These papers are available to be taken for the duration of the exhibition, but at the end of the exhibition it becomes frozen – acknowledging the debt that it’s incurred by sitting here. I see this like the time of exposure: the image-object develops through its exposure to the acquisitive hand. All the paper artefacts we work with are all expended containers of value in some way or another, like a stamp or a transportation ticket. There’s something interesting to me in reinstating value to something that claimed a particular value at one time or another. The economy of collectibles in general really reflects market demand – for example people who sell a specific issue of 5 euro notes for 8 euros apiece. It’s inflated and then deflated and then reinflated as a collectible and then reinflated in the gallery to a degree that’s even further from its original value!”
Matt Lipps | In Focus: Matt Lipps | Frieze Magazine
“In Focus: Matt Lipps”
Written by Joseph Akel
May 4, 2014
Full article here
Matt Lipps recently confessed to me that during his adolescence, he owned a life-sized poster cutout of the 1990s siren and Melrose Place habitué, Alyssa Milano, which was tacked above the frame of his bed. It was an early intimation of the themes Lipps now examines in his works: the transference of desire onto images of printed media and the need to physically locate them within intimate spaces…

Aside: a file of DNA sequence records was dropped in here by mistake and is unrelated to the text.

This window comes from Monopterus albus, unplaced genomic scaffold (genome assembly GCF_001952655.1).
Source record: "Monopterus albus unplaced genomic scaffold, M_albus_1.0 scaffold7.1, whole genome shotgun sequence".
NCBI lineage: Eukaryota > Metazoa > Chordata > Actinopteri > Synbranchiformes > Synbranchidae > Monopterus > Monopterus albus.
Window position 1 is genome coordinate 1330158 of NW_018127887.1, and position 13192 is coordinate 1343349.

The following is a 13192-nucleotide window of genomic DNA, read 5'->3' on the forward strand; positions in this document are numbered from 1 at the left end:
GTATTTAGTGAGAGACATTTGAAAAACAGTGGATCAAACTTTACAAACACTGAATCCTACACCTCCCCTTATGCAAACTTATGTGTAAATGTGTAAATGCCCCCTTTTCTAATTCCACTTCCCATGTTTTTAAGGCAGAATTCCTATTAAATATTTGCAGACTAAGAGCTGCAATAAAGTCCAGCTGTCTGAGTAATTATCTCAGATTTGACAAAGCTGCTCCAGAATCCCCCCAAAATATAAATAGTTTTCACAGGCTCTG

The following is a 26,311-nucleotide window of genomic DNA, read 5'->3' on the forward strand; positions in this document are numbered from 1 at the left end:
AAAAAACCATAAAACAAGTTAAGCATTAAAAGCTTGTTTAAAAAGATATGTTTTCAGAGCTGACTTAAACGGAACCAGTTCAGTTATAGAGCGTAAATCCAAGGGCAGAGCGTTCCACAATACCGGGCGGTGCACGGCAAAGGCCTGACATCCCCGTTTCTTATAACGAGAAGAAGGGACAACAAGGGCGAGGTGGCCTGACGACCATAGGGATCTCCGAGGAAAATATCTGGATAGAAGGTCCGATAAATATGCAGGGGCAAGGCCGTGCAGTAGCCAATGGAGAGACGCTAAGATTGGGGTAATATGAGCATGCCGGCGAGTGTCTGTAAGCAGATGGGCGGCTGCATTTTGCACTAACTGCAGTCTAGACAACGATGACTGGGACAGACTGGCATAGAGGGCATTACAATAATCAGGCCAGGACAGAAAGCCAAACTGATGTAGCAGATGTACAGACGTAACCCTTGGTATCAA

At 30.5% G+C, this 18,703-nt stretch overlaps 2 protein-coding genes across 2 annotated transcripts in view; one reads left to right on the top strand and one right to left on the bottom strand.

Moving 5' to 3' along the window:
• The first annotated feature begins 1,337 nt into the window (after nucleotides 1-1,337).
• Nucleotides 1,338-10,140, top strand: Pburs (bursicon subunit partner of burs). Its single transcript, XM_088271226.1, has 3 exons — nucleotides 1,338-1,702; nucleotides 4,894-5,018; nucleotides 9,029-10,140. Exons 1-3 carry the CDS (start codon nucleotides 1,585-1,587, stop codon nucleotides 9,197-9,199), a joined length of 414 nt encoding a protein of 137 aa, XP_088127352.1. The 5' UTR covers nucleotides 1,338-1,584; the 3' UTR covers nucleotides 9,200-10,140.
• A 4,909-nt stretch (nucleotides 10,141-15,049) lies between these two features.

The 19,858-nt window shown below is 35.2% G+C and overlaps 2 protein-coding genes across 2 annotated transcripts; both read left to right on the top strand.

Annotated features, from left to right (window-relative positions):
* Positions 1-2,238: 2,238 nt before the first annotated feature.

In earlier work—notably from his time as a graduate student under Catherine Lord’s guidance at the University of California, Irvine—Lipps drew heavily upon themes of sexuality, appropriating pictures from gay magazines for use in his pieces. During this period, in which the artist came to grips with his queer identity, his use of pornographic materials followed a sexual bildungsroman common to many—a secretive education gleaned from the pages of less-than-seemly reading material. As with Untitled (blue) (2004)—part of his ‘70s’ series—Lipps constructed mise-en-scenes that literally transplanted the object of lust into the domestic sphere. Propped up by small dowels and tooth-pick sized sticks, the cut-out eroticized figure is placed atop crests of heaving bed sheets, set against a blue, seemingly nocturnal backdrop, mordantly blurring the lines between the desired and the disembodied.
With his inclusion in the 2009 group show ‘Living History II’ at Marc Selwyn Gallery in Los Angeles, and his 2010 solo exhibition ‘HOME’, at San Francisco’s Jessica Silverman Gallery, Lipps traded the erotic for the domestic. Included in his ‘home’ series, the large photograph Untitled (bar) (2008) is set in his familial living room. Fractured into abutting coloured panes, the suburban location is foregrounded by a jagged, crevice-scarred black and white form supported by a sliver of wood. True to his photographic roots, Lipps later told me this shape was taken from an Ansel Adams monograph. In all the images from the series, the disjointed planes of familiar interior scenes juxtaposed with displaced natural forms evoke something akin to the lurking sense of Sigmund Freud’s unheimlich, or ‘uncanny.’ For Lipps, the great unknown would seem to begin at home.